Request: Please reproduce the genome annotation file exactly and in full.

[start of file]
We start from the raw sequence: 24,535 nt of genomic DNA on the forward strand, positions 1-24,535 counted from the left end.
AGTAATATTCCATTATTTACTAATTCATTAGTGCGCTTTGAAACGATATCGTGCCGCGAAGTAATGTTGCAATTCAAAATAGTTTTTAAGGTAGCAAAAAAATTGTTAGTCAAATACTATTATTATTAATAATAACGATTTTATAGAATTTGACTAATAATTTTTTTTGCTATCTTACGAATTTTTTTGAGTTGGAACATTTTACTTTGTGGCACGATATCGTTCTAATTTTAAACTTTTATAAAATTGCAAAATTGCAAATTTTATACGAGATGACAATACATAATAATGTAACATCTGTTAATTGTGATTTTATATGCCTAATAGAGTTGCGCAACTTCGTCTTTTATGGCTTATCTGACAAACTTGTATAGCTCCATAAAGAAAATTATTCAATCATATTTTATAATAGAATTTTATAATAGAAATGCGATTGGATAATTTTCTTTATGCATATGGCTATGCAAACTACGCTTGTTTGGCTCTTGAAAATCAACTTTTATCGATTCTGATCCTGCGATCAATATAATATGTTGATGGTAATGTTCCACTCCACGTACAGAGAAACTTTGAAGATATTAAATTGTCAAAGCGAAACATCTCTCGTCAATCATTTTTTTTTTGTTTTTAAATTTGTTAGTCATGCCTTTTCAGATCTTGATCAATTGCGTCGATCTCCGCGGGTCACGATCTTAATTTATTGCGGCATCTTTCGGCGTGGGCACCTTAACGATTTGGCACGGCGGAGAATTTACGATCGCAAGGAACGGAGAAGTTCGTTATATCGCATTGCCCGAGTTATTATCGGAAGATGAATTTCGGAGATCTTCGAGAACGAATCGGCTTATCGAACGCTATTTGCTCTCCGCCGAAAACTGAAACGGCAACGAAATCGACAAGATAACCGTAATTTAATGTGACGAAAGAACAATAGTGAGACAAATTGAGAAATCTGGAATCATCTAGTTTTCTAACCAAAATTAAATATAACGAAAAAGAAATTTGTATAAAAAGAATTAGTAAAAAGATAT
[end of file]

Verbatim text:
We start from the raw sequence: 24,535 nt of genomic DNA on the forward strand, positions 1-24,535 counted from the left end.
AGTAATATTCCATTATTTACTAATTCATTAGTGCGCTTTGAAACGATATCGTGCCGCGAAGTAATGTTGCAATTCAAAATAGTTTTTAAGGTAGCAAAAAAATTGTTAGTCAAATACTATTATTATTAATAATAACGATTTTATAGAATTTGACTAATAATTTTTTTTGCTATCTTACGAATTTTTTTGAGTTGGAACATTTTACTTTGTGGCACGATATCGTTCTAATTTTAAACTTTTATAAAATTGCAAAATTGCAAATTTTATACGAGATGACAATACATAATAATGTAACATCTGTTAATTGTGATTTTATATGCCTAATAGAGTTGCGCAACTTCGTCTTTTATGGCTTATCTGACAAACTTGTATAGCTCCATAAAGAAAATTATTCAATCATATTTTATAATAGAATTTTATAATAGAAATGCGATTGGATAATTTTCTTTATGCATATGGCTATGCAAACTACGCTTGTTTGGCTCTTGAAAATCAACTTTTATCGATTCTGATCCTGCGATCAATATAATATGTTGATGGTAATGTTCCACTCCACGTACAGAGAAACTTTGAAGATATTAAATTGTCAAAGCGAAACATCTCTCGTCAATCATTTTTTTTTTGTTTTTAAATTTGTTAGTCATGCCTTTTCAGATCTTGATCAATTGCGTCGATCTCCGCGGGTCACGATCTTAATTTATTGCGGCATCTTTCGGCGTGGGCACCTTAACGATTTGGCACGGCGGAGAATTTACGATCGCAAGGAACGGAGAAGTTCGTTATATCGCATTGCCCGAGTTATTATCGGAAGATGAATTTCGGAGATCTTCGAGAACGAATCGGCTTATCGAACGCTATTTGCTCTCCGCCGAAAACTGAAACGGCAACGAAATCGACAAGATAACCGTAATTTAATGTGACGAAAGAACAATAGTGAGACAAATTGAGAAATCTGGAATCATCTAGTTTTCTAACCAAAATTAAATATAACGAAAAAGAAATTTGTATAAAAAGAATTAGTAAAAAGATAT